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ChasingMountains

Ryerson vs TRU

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I'm from Ontario, and I have been accepted to Ryerson and TRU. It's always been my dream to go out West by the mountains for school (will return to ON to practice), but considering my interests are in human rights, I feel that being in Toronto would allow me to network better. Also, not having to article is such a steal. Throw the pros and cons at me! Brutally honest opinions are appreciated lol.

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I don't know anything about either school so I can't help with the comparison, plus it's hard to say anything about Ryerson with much certainty, but everyone will (rightfully) tell you to go to school where you want to practice. If you want to practice in Ontario, go to Ryerson.

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29 minutes ago, ChasingMountains said:

I'm from Ontario, and I have been accepted to Ryerson and TRU. It's always been my dream to go out West by the mountains for school (will return to ON to practice), but considering my interests are in human rights, I feel that being in Toronto would allow me to network better. Also, not having to article is such a steal. Throw the pros and cons at me! Brutally honest opinions are appreciated lol.

You already seem to be inclined to accept Ryerson's offer; you should go to Ryerson if you want to practice in Ontario.

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58 minutes ago, ChasingMountains said:

I'm from Ontario, and I have been accepted to Ryerson and TRU. It's always been my dream to go out West by the mountains for school (will return to ON to practice), but considering my interests are in human rights, I feel that being in Toronto would allow me to network better. Also, not having to article is such a steal. Throw the pros and cons at me! Brutally honest opinions are appreciated lol.

If it is your dream to go out West by the mountains for school, it is not a terrible idea to attend TRU. Kamloops is in a valley, and mountains are unavoidable. 

Yes, if you want to practice in Ontario, it will be easier if you attend law school there, but it is not impossible to study in BC and get an articling position in Ontario.

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My $0.02. I wouldn't count on "not articling" until you're sure how your prospective employers would look at that. I work with someone from Lakehead, and I think the school offers the same deal, but I don't know if my colleague skipped articling altogether. I know they clerked before being hired though.

I also think you'll also need to figure out what you mean by "human rights" law, because in my experience  this isn't an area of practice as much as it is the type of cases you work within a practice area. And you may not have the luxury of picking your own cases to start with.  Also, a focus on "human rights" limits your prospective employers so tailoring your experience to what they look for will be important.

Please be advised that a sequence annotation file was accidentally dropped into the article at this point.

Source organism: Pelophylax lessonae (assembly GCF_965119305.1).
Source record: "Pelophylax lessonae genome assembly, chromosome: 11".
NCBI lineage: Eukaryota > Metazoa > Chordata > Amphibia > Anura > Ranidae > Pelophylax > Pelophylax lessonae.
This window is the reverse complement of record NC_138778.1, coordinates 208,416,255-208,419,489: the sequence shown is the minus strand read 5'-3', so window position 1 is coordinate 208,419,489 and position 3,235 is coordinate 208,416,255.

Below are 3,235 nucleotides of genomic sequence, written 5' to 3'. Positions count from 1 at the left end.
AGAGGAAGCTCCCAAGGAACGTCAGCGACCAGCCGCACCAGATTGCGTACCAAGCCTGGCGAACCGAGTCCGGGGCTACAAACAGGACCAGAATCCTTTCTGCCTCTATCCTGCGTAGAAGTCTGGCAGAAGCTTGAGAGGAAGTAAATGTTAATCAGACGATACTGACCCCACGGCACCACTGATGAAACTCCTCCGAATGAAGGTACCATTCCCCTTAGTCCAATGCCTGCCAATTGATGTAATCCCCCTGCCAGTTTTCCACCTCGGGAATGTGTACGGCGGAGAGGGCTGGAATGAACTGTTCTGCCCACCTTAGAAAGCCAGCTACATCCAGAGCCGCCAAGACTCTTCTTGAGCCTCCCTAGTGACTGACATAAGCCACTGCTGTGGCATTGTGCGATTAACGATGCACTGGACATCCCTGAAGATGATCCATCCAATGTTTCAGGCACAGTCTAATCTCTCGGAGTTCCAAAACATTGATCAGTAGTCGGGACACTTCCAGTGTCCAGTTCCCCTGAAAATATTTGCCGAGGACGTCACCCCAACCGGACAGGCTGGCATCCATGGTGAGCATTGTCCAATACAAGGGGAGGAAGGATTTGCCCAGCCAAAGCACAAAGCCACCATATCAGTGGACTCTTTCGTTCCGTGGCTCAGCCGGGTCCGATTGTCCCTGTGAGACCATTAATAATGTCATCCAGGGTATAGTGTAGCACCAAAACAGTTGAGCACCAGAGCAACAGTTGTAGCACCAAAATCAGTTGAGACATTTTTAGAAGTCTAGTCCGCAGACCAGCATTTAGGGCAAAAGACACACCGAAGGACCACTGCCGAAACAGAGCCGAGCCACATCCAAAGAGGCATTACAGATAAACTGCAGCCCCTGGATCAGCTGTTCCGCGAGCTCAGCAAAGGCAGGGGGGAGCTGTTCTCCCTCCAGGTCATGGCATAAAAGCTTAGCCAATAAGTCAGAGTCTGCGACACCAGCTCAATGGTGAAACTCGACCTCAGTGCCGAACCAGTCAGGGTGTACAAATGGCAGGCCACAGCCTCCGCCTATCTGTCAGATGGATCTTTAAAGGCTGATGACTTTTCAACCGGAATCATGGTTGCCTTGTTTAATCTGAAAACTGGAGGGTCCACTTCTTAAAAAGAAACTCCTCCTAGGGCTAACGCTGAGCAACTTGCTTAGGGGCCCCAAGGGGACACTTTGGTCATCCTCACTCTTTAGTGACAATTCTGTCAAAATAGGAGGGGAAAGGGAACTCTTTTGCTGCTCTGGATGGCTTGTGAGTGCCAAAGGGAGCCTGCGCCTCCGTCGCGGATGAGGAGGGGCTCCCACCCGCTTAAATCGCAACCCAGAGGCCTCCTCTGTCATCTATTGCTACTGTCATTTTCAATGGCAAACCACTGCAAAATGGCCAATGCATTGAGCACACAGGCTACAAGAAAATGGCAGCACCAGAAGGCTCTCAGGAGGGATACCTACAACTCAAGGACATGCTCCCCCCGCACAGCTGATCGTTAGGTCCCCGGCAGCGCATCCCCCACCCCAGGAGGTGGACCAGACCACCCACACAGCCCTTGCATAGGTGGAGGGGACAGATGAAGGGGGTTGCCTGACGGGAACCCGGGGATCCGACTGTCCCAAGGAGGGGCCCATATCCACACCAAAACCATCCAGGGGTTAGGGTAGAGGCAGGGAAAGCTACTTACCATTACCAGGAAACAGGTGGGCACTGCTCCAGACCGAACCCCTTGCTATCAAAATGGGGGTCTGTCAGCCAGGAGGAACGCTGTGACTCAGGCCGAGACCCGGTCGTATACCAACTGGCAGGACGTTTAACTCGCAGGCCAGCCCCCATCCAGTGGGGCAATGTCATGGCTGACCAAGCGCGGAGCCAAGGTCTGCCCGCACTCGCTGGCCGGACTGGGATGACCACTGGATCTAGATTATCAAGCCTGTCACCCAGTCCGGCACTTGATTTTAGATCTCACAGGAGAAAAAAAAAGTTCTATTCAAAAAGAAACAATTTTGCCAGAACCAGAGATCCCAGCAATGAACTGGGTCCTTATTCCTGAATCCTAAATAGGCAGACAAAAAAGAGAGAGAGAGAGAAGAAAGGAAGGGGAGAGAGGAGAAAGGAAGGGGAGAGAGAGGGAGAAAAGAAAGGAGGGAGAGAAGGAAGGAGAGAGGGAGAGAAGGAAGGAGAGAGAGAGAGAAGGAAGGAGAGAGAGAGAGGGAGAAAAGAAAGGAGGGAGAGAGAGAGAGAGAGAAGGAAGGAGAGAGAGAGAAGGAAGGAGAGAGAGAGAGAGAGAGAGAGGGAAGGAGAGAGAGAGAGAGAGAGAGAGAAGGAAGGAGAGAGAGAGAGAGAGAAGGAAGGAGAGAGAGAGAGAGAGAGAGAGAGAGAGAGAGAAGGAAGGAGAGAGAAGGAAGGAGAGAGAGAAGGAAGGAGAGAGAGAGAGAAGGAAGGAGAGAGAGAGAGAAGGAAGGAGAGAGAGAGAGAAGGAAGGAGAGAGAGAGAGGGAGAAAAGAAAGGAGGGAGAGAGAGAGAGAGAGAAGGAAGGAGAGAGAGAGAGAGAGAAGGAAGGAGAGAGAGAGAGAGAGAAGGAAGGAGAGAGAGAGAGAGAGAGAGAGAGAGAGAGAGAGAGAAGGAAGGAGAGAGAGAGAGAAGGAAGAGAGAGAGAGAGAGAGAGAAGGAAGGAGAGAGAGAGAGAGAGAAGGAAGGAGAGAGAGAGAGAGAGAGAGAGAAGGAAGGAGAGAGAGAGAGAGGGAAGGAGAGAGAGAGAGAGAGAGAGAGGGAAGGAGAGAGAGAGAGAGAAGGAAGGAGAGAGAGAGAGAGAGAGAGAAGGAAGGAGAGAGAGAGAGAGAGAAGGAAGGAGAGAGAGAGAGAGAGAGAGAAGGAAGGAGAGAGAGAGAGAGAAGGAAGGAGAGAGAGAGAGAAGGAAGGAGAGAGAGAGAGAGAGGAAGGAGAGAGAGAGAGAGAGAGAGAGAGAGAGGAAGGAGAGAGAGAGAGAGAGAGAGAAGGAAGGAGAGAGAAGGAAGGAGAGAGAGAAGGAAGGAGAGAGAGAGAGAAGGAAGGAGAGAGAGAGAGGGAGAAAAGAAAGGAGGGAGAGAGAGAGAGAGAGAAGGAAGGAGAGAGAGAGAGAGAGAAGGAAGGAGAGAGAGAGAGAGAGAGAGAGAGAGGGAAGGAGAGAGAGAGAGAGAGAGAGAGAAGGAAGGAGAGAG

That said, I'll echo what's been said. The general rule is to go to school where you want to practice, unless the farther school offers a clear advantage. I don't think in your circumstances TRU does, so I would say go to Ryerson. 

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13 minutes ago, TheAEGIS said:

My $0.02. I wouldn't count on "not articling" until you're sure how your prospective employers would look at that.

Bingo. There is almost no chance any respectable employer is going to treat a fresh Ryerson grad as a first year associate and hire them accordingly. Most likely they will be treated like articling students in terms of their strating pay and program, regardless of the formal requirements. But if they don't it will be even worse for Ryerson grads, because no employer in their right mind is going to hire a Ryerson grad straight out of school for a first year associate position over someone who graduated from another school and already articled (in addition to having volunteer and clinical experience that is thus far unavailable at Ryerson and is easily equivalent to Ryerson's external placement program that somehow got them the articling exemption).

I will give Ryerson credit though; obviously this has been a great marketing tool, as illustrated by all the comments like the OP's on this site.

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Go to Ryerson if you want to work and live in Ontario.  You can vacation and visit the mountain when you are working.

Not articling isnt a good thing and as others have said dont count on it.  Also, human rights law is pretty broad and as one poster you might have to narrow that down to follow that path in any real form.

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